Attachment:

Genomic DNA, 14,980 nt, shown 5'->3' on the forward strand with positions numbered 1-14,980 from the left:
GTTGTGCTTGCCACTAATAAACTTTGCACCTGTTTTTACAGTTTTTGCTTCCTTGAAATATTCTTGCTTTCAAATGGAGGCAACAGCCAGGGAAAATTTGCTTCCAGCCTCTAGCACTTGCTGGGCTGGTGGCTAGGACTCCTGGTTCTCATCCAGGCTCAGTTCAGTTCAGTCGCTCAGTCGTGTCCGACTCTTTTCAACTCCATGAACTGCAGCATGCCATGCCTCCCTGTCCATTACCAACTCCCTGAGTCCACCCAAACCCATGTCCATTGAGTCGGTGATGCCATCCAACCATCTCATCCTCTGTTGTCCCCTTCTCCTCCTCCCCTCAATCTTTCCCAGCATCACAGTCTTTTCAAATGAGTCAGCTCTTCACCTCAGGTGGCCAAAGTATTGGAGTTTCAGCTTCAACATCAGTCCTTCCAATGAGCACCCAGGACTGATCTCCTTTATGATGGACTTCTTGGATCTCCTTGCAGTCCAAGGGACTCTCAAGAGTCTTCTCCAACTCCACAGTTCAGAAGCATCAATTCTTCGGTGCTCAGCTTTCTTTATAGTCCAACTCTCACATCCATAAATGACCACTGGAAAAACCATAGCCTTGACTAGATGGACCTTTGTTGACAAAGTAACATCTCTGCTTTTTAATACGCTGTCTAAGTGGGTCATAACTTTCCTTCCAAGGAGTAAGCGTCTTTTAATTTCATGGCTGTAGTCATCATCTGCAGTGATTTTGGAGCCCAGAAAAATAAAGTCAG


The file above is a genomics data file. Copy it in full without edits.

Genomic DNA, 14,980 nt, shown 5'->3' on the forward strand with positions numbered 1-14,980 from the left:
GTTGTGCTTGCCACTAATAAACTTTGCACCTGTTTTTACAGTTTTTGCTTCCTTGAAATATTCTTGCTTTCAAATGGAGGCAACAGCCAGGGAAAATTTGCTTCCAGCCTCTAGCACTTGCTGGGCTGGTGGCTAGGACTCCTGGTTCTCATCCAGGCTCAGTTCAGTTCAGTCGCTCAGTCGTGTCCGACTCTTTTCAACTCCATGAACTGCAGCATGCCATGCCTCCCTGTCCATTACCAACTCCCTGAGTCCACCCAAACCCATGTCCATTGAGTCGGTGATGCCATCCAACCATCTCATCCTCTGTTGTCCCCTTCTCCTCCTCCCCTCAATCTTTCCCAGCATCACAGTCTTTTCAAATGAGTCAGCTCTTCACCTCAGGTGGCCAAAGTATTGGAGTTTCAGCTTCAACATCAGTCCTTCCAATGAGCACCCAGGACTGATCTCCTTTATGATGGACTTCTTGGATCTCCTTGCAGTCCAAGGGACTCTCAAGAGTCTTCTCCAACTCCACAGTTCAGAAGCATCAATTCTTCGGTGCTCAGCTTTCTTTATAGTCCAACTCTCACATCCATAAATGACCACTGGAAAAACCATAGCCTTGACTAGATGGACCTTTGTTGACAAAGTAACATCTCTGCTTTTTAATACGCTGTCTAAGTGGGTCATAACTTTCCTTCCAAGGAGTAAGCGTCTTTTAATTTCATGGCTGTAGTCATCATCTGCAGTGATTTTGGAGCCCAGAAAAATAAAGTCAG